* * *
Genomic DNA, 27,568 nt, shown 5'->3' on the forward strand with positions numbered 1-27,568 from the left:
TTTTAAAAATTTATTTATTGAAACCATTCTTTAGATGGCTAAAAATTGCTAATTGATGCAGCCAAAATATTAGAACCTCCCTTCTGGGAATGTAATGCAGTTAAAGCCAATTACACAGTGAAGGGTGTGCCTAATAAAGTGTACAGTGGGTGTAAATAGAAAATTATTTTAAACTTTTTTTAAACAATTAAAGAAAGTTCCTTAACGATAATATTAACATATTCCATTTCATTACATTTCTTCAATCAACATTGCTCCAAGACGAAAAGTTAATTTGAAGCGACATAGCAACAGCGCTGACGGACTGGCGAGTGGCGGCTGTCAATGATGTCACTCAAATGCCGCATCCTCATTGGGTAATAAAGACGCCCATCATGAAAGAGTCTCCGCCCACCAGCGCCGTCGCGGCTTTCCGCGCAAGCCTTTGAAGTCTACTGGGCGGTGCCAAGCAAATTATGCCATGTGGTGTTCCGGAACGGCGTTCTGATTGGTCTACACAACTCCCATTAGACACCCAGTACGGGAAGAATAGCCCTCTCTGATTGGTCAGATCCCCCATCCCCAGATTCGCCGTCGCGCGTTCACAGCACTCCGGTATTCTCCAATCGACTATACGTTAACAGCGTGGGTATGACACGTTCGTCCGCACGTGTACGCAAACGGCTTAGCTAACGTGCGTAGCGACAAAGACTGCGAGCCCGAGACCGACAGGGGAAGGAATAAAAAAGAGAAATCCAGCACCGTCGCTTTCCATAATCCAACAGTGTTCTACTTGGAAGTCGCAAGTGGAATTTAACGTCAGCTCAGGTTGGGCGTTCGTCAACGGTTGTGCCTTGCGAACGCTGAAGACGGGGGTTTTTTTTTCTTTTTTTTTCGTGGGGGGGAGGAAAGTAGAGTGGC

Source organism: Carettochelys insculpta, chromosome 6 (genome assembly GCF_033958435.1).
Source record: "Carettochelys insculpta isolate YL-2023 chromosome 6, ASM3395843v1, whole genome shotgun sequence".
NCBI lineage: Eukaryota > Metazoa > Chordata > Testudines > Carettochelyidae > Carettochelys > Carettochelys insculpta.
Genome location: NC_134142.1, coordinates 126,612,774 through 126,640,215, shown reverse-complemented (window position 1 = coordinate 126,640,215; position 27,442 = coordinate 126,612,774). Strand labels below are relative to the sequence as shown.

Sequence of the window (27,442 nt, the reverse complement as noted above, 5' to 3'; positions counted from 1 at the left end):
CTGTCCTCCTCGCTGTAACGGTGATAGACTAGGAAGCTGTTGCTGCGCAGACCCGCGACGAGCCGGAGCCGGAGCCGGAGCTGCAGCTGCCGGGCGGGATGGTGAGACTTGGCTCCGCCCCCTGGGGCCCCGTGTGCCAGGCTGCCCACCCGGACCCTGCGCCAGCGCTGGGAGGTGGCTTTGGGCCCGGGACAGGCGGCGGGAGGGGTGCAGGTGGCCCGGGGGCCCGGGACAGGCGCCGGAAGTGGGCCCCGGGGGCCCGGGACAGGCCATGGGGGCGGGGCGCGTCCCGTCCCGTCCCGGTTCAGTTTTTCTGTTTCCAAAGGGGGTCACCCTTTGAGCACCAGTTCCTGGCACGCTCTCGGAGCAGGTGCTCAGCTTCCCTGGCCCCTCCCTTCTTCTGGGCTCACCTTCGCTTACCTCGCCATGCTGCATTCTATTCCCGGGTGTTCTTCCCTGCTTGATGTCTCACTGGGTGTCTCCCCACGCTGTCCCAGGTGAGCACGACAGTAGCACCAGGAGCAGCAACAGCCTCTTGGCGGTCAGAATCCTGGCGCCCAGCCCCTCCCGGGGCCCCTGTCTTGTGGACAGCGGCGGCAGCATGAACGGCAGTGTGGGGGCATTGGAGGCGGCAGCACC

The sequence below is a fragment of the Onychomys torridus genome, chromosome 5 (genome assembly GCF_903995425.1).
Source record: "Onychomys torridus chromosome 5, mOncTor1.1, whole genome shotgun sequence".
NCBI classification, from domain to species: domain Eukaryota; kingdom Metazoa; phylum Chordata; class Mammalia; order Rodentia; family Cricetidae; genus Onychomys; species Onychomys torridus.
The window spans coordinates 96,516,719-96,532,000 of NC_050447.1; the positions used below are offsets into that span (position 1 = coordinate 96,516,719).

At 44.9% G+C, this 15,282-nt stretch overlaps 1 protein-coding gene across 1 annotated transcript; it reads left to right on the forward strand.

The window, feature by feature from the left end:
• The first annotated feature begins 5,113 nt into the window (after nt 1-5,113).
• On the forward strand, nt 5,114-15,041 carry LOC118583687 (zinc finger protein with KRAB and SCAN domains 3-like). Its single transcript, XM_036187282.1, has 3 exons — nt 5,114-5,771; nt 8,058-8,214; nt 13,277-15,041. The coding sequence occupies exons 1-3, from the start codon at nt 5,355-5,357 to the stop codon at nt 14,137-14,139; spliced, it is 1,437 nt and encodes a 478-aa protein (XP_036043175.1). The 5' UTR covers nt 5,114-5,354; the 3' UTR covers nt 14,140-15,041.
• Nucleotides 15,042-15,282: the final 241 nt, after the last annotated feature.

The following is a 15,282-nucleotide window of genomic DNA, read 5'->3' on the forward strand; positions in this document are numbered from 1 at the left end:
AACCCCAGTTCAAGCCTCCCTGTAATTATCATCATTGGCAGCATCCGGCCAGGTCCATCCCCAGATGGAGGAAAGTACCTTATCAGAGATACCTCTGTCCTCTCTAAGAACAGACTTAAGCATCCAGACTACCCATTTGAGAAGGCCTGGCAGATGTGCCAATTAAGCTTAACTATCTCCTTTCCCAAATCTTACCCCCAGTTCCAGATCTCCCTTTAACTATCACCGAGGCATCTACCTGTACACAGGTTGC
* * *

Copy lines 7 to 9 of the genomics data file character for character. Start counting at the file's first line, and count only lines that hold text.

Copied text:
Sequence of the window (27,442 nt, the reverse complement as noted above, 5' to 3'; positions counted from 1 at the left end):
CTGTCCTCCTCGCTGTAACGGTGATAGACTAGGAAGCTGTTGCTGCGCAGACCCGCGACGAGCCGGAGCCGGAGCCGGAGCTGCAGCTGCCGGGCGGGATGGTGAGACTTGGCTCCGCCCCCTGGGGCCCCGTGTGCCAGGCTGCCCACCCGGACCCTGCGCCAGCGCTGGGAGGTGGCTTTGGGCCCGGGACAGGCGGCGGGAGGGGTGCAGGTGGCCCGGGGGCCCGGGACAGGCGCCGGAAGTGGGCCCCGGGGGCCCGGGACAGGCCATGGGGGCGGGGCGCGTCCCGTCCCGTCCCGGTTCAGTTTTTCTGTTTCCAAAGGGGGTCACCCTTTGAGCACCAGTTCCTGGCACGCTCTCGGAGCAGGTGCTCAGCTTCCCTGGCCCCTCCCTTCTTCTGGGCTCACCTTCGCTTACCTCGCCATGCTGCATTCTATTCCCGGGTGTTCTTCCCTGCTTGATGTCTCACTGGGTGTCTCCCCACGCTGTCCCAGGTGAGCACGACAGTAGCACCAGGAGCAGCAACAGCCTCTTGGCGGTCAGAATCCTGGCGCCCAGCCCCTCCCGGGGCCCCTGTCTTGTGGACAGCGGCGGCAGCATGAACGGCAGTGTGGGGGCATTGGAGGCGGCAGCACC

The sequence below is a fragment of the Onychomys torridus genome, chromosome 5 (genome assembly GCF_903995425.1).